Newbie with some basic questions

Discussion in 'Geothermal Heat Pump Applications' started by Don L, Jan 17, 2015.

  1. Don L

    Don L New Member

    We just moved in to a 2007 built house in northern Minnesota. It is single story 3200 SF timber frame home with a 4 ft crawl space beneath; where the majority of the utilities are located. The home has an open loop geothermal system with both an in-floor radiant distribution as well as a forced air distribution system. The forced air portion has a propane furnace backup and it also serves as the air conditioner. The geothermal system has two FHP heat exchangers.

    I am totally new to geothermal so I don’t know exactly how the system works. It appears there is a single thermostat that controls the forced air distribution and six other thermostats that apparently control zones for the in-floor distribution system. The prior owners told us they rarely if ever turned on the in-floor system except one remote bedroom zone.

    The domestic water heater is off peak electric however there are two 1/2” copper lines entering it near the bottom and I believe they are coming from the geothermal heat exchanger. There is another water heater in the heated garage and I believe this one is just a storage tank for the in-floor system.

    We have been in the house only 2 weeks now and since I know very little, I turned off all in-floor zones and relied totally on the forced air distribution. The weather was quite nasty, getting to -20 F several days but the house stayed nice and warm at the set 71F temp. I am now going to try turning off the forced air portion and rely only on the in-floor distribution to see what happens for the next few days.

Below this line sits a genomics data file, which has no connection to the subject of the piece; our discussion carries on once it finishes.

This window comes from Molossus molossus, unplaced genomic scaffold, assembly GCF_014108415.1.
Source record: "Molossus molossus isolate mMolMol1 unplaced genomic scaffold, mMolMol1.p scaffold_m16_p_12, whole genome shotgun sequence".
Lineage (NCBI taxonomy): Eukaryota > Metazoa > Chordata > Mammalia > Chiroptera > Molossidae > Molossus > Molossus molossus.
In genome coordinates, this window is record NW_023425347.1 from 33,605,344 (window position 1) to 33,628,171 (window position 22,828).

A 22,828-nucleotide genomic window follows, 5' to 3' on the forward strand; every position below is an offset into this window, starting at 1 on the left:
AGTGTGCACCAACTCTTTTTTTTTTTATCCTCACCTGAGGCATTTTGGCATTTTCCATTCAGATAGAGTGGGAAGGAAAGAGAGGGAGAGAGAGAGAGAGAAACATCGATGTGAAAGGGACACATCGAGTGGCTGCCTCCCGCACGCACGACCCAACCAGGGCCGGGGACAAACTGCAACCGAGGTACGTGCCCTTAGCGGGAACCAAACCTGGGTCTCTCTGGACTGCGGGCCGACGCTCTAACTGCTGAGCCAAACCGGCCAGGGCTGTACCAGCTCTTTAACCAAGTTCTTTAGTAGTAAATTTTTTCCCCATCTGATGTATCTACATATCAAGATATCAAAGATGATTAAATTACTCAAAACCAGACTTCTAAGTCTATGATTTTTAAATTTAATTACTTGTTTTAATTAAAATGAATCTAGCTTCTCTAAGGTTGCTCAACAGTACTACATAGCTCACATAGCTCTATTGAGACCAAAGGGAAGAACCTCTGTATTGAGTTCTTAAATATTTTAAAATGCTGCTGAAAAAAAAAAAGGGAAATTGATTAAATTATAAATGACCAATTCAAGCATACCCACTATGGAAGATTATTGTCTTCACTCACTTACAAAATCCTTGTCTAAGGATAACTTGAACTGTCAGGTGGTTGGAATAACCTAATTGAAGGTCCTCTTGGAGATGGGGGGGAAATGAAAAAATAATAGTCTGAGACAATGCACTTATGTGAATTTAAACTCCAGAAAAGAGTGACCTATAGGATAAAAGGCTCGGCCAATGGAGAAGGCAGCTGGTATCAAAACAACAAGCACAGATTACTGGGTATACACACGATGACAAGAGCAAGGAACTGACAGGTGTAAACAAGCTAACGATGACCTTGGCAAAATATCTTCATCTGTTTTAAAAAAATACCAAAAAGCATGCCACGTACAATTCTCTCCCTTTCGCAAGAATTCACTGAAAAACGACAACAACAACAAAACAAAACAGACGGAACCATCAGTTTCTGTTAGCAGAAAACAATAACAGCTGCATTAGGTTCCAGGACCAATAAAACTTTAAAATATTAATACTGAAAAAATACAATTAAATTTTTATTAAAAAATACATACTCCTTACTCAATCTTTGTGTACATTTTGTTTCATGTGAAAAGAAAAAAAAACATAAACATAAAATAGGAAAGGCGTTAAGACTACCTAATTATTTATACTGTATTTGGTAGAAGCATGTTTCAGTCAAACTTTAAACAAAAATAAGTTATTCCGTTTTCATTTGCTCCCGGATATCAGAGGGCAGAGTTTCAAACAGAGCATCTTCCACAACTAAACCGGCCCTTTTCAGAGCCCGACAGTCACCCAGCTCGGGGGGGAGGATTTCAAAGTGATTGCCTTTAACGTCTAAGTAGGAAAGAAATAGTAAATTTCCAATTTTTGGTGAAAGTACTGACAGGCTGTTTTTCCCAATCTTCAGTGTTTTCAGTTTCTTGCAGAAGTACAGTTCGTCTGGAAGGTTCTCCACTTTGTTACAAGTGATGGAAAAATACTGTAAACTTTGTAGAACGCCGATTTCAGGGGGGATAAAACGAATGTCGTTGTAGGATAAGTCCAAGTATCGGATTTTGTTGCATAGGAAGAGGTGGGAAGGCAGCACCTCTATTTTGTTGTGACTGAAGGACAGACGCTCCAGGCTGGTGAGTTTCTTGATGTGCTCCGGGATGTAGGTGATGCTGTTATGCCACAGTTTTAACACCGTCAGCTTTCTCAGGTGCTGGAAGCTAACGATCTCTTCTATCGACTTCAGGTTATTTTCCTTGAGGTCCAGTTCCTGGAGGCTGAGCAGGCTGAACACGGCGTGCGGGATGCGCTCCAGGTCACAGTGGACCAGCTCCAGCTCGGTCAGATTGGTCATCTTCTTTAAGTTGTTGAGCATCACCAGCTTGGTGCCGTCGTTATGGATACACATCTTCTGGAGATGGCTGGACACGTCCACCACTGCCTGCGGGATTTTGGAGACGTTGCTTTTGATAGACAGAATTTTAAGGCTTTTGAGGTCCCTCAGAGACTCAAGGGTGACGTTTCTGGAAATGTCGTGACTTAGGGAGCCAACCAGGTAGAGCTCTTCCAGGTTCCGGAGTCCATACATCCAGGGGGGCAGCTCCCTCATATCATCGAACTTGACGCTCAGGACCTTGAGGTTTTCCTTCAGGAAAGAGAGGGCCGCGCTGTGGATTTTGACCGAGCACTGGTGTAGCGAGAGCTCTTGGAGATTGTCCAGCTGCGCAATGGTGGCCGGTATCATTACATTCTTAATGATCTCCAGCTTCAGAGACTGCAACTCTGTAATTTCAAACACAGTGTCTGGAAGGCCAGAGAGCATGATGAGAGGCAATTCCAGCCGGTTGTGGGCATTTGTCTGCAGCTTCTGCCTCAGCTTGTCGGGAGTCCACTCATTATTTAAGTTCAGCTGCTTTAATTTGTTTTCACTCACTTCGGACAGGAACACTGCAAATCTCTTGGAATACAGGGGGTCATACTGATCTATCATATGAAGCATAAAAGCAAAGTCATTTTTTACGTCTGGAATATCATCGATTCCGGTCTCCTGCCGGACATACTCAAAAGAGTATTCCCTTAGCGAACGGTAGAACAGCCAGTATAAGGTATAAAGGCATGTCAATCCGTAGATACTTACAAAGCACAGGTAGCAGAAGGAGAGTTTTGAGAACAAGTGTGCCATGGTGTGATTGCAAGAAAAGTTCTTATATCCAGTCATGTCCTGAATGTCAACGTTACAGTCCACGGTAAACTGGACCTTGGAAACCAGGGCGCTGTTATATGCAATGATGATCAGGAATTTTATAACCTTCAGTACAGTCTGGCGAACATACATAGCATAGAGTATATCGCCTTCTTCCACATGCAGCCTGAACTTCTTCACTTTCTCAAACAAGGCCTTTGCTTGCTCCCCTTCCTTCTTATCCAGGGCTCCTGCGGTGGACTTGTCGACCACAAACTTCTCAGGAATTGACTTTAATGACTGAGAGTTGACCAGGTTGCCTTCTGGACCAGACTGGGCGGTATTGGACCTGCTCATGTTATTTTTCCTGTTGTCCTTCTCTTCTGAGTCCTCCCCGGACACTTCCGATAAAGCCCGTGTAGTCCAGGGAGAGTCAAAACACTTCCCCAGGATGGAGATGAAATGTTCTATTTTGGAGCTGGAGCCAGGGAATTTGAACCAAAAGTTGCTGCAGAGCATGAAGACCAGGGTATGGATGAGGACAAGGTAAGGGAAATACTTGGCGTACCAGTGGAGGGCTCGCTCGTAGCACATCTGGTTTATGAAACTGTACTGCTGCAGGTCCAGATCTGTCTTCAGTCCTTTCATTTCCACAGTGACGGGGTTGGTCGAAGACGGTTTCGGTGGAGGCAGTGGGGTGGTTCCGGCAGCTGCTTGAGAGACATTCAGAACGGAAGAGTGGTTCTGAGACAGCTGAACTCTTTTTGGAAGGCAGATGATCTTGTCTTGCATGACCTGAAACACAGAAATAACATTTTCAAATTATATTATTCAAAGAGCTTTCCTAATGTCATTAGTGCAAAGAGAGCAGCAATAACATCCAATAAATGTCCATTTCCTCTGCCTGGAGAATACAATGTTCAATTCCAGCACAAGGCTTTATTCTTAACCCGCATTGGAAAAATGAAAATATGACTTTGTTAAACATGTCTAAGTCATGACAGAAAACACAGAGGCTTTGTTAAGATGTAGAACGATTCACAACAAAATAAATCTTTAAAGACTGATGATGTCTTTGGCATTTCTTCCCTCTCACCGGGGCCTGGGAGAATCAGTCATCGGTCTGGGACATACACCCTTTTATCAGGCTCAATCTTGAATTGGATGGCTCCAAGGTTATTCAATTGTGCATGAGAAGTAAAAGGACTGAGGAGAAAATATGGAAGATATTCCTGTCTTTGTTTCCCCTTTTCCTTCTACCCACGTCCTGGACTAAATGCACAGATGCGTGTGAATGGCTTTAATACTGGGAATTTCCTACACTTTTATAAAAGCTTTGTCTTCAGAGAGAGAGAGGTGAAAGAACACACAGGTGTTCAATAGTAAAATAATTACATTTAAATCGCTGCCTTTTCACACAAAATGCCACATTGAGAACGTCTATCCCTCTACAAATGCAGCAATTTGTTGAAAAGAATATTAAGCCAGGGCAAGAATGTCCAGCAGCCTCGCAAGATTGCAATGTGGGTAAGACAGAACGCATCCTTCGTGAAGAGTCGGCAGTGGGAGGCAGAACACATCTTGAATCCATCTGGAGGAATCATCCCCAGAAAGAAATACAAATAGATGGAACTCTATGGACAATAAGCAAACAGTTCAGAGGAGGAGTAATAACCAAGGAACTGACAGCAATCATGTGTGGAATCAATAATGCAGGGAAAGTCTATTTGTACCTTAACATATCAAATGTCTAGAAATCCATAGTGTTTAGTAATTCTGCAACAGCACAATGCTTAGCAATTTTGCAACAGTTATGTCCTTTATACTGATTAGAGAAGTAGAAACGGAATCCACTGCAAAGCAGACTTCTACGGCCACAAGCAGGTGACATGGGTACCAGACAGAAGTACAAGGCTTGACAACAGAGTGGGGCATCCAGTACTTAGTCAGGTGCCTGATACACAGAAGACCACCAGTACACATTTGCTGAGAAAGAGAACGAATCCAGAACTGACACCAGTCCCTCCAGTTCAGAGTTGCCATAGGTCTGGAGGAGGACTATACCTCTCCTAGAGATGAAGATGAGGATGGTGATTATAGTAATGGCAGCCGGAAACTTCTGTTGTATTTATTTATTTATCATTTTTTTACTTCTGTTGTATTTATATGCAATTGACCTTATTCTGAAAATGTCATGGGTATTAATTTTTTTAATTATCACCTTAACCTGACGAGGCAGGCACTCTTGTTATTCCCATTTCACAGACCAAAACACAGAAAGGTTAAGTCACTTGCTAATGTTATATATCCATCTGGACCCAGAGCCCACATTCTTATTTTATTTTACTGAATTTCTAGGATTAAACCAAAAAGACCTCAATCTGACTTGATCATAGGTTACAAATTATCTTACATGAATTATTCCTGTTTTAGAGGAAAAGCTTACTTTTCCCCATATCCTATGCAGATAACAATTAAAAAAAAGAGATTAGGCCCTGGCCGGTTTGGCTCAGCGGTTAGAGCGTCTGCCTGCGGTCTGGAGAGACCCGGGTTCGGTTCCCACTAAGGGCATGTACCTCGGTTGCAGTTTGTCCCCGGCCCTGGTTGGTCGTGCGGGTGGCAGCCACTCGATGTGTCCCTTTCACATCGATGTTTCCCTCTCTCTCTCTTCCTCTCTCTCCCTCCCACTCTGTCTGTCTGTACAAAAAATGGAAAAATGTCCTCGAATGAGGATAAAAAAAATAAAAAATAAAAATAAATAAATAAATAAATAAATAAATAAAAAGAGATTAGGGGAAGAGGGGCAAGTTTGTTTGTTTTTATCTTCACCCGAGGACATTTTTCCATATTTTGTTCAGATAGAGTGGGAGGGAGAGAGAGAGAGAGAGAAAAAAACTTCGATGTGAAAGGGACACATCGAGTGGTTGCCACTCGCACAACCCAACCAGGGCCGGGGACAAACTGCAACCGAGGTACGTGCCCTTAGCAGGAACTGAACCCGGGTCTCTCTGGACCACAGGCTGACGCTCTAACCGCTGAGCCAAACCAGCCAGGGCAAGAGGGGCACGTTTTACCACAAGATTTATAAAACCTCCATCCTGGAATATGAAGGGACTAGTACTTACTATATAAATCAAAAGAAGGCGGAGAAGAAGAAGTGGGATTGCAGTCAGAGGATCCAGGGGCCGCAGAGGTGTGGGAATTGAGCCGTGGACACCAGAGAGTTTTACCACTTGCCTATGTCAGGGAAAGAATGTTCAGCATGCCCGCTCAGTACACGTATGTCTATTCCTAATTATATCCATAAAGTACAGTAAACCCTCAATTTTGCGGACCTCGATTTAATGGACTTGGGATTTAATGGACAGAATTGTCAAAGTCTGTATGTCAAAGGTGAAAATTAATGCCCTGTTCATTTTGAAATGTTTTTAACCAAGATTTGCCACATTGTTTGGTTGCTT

My question are pretty basic, so please bear with me:

    • Is this called a “dual stage, dual fuel GSHP system?
    • Obviously, I want to avoid use of the propane as the fuel source as much as possible. What is the most efficient distribution system, the forced air or in-floor?
    • How should I set the thermostats to operate? Both systems at the same set point or one a few degrees lower than the other?
    • Anyone have experience with the Nest thermostat? Would that be of any value on this system? If so, which one the forced air or one of the in-floor zones?
    Thanks in advance.
     
  2. engineer

    engineer Well-Known Member Industry Professional Forum Leader

    I'm not sure about the label; dual stage describes systems whose compressors have two capacity steps, typically 2/3 and full power. Dual fuel sounds accurate given you have propane backup.

    It is hard to state which, forced air or forced water is more efficient without knowing quite a lot more about your own system; impossible, really. The only way you'd know for sure would be to submeter all system elements with a TED (The Energy Detective) or similar system and then collect data in both modes. Don't forget to normalize the data for degree-days.

    In theory in-floor radiant CAN be more efficient if executed perfectly, but that's a tall order.

    I personally feel NEST and similar thermostats are over-hyped. A tight building envelope coupled with careful automatic setbacks should suffice, but that's just my opinion.
     
  3. Tamar

    Tamar Member Forum Leader

    Don, I take it the previous owners were not the people who installed the geothermal? I cannot believe someone would go to the expense of putting in a 6 zone radiant/hydronic system and then rarely use it. It will be interesting to hear how your test of "radiant only" goes.
     

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